Blog , Finance

How to Plan for Slow Season In Business: 10 Things To Do In Advance

Posted on Tuesday, August 3, 2021
by Outside Contributor

When is the “slow season” for your business, and how do you plan for it in advance?

To help business leaders plan for the “slow season,” we asked small business owners and business professionals this question for their best tips. From offering season specials to pivoting your client focus, several strategies there are several strategies that may help you plan ahead for the “slow season” and expand your business. 

Here are ten10 tips for planning ahead of time for the “slow season:”

  • Get Approvals Before Big Trips
  • Plan to Offer Season Specials
  • Invest in Training
  • Test Out New Strategies
  • Create Slow Season Programming
  • Focus on Client Retention
  • Set Aside Funds and Stay Active
  • Build Relationships
  • Incorporate Team Building
  • Pivot Your Client Focus

Get Approvals Before Big Trips

Summer can be a slow time for our business because we have so many of our high-end clients go on extended vacations. Before clients leave on trips, we ensure that we have designs approved and furniture ordered to make sure there isn’t too much pending while they are away. We set lots of design meetings in the spring to plan for the slower summer months. Because working with a client to design a luxury custom home spans the time of several months, we try to plan accordingly! 

-Alisha Taylor, Alisha Taylor Interiors

Plan to Offer Season Specials 

Although the weather in Sedona is beautiful year-round, we still tend to see a slow down towards the end of the year when it gets a little chilly. We plan for it by offering different types of retreats and specials during that time of the year! It is perfect for individuals or couples looking to travel around the holidays and allows for some new experiences internally as well.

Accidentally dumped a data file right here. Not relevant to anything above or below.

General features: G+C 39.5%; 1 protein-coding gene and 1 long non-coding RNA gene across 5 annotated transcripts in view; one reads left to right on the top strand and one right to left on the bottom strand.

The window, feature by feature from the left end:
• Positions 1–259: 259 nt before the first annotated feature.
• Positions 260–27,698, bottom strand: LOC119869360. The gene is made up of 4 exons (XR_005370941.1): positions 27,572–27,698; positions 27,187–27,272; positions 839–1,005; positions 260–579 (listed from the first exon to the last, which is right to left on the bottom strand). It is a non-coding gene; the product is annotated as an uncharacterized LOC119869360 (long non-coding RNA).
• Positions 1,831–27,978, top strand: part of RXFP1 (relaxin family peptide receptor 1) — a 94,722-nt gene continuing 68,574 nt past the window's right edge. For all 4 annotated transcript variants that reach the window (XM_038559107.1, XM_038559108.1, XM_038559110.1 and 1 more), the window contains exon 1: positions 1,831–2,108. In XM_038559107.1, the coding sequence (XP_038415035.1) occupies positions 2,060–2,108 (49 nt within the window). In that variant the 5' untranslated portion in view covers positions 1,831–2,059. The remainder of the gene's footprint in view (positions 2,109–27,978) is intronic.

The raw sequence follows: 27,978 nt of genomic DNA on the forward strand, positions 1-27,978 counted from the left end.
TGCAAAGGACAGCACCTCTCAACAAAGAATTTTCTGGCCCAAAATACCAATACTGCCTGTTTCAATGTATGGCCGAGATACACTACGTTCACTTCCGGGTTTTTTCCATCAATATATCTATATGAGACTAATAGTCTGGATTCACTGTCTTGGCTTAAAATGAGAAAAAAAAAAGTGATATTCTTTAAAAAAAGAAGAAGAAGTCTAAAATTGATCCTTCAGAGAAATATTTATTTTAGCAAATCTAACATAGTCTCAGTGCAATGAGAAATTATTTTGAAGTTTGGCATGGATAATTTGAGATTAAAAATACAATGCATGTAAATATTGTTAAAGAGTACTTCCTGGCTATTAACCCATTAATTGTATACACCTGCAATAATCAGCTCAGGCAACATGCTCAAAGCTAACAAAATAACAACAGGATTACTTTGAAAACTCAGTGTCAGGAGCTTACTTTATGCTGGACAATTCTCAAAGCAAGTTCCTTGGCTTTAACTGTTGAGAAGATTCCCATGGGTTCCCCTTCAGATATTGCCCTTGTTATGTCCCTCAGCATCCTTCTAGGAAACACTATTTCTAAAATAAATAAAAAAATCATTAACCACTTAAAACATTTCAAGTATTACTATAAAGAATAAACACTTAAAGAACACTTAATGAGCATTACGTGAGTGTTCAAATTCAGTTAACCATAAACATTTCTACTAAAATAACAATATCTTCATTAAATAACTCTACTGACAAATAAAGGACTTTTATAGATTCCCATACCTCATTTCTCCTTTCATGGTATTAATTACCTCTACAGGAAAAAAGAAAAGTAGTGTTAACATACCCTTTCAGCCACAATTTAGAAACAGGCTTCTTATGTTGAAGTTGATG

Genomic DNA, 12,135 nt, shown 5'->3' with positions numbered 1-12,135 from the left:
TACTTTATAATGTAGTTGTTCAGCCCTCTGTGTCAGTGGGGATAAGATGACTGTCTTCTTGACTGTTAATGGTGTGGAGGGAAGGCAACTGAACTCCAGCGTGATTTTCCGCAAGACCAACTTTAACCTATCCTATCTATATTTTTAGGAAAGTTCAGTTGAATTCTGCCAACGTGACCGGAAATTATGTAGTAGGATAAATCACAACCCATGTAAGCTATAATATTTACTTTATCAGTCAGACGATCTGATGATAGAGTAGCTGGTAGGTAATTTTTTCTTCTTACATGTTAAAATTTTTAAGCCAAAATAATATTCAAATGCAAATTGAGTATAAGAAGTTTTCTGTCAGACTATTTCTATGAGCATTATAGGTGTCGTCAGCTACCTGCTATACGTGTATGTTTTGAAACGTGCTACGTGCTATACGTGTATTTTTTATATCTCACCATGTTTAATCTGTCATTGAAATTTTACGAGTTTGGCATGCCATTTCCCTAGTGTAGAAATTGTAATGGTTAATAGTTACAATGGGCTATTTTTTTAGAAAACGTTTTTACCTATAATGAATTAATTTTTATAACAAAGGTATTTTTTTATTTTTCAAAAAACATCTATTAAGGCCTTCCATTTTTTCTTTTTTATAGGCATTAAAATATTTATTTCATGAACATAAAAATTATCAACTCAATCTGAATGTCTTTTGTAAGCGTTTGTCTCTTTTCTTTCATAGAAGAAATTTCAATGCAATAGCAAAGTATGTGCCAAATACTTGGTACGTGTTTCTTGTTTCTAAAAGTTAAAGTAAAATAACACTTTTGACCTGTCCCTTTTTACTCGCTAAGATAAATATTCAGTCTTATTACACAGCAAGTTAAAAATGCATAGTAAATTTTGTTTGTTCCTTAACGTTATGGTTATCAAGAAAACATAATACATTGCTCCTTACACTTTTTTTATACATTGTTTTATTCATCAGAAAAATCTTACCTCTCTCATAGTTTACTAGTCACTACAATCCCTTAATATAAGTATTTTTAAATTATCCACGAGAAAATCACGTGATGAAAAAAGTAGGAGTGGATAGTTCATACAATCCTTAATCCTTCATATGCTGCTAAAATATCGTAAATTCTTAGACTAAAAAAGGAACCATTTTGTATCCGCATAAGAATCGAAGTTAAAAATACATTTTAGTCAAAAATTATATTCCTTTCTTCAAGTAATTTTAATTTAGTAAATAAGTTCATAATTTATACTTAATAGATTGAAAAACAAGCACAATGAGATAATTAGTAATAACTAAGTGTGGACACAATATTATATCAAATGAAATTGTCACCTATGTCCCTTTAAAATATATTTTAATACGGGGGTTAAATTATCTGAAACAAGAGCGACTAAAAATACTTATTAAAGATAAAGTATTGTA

-Gregory Drambour, Sedona Retreats

Invest in Training 

Your industry’s “slow season” is a great time to invest in training for employees. Whether the training is around compliance or sexual harassment, employee downtime can best be utilized by completing training that may not be prioritized during the peak seasons of a business. Taking time to do these vital training sessions will ensure success for your team year-round. 

-Andrew Rawson, Traliant

Test Out New Strategies 

Seasonality is a huge factor for us. The hospitality industry ebbs and flows at different times, depending on what city you’re talking about. For example, in Phoenix, business slows down when the weather heats up. In New York, the slowdown happens in the cold winter months. Fortunately, when one city is slow another one is busy as hospitality is never 100% dormant. While breaking into a new city isn’t feasible for every small business during a slow season, testing new strategies in your current market is. Take advantage of the slower flow of business to take a look at your existing processes, pinpoint opportunities for improvement, and use the slower months to build new things.

-Zack McCarty, Qwick

Create Slow Season Programming

Typically, in the world of education, our slow season is during the summer months. Families plan vacations and trips, though not all do this. We accommodate for this by making sure we discuss the summer programs with the families that we work with. It’s important that children keep up with their learning, and taking long summer breaks can produce the “summer slide.” So we keep our doors open and help children through various themed summer events retain what they’ve learned, learn even more, and have fun while doing it!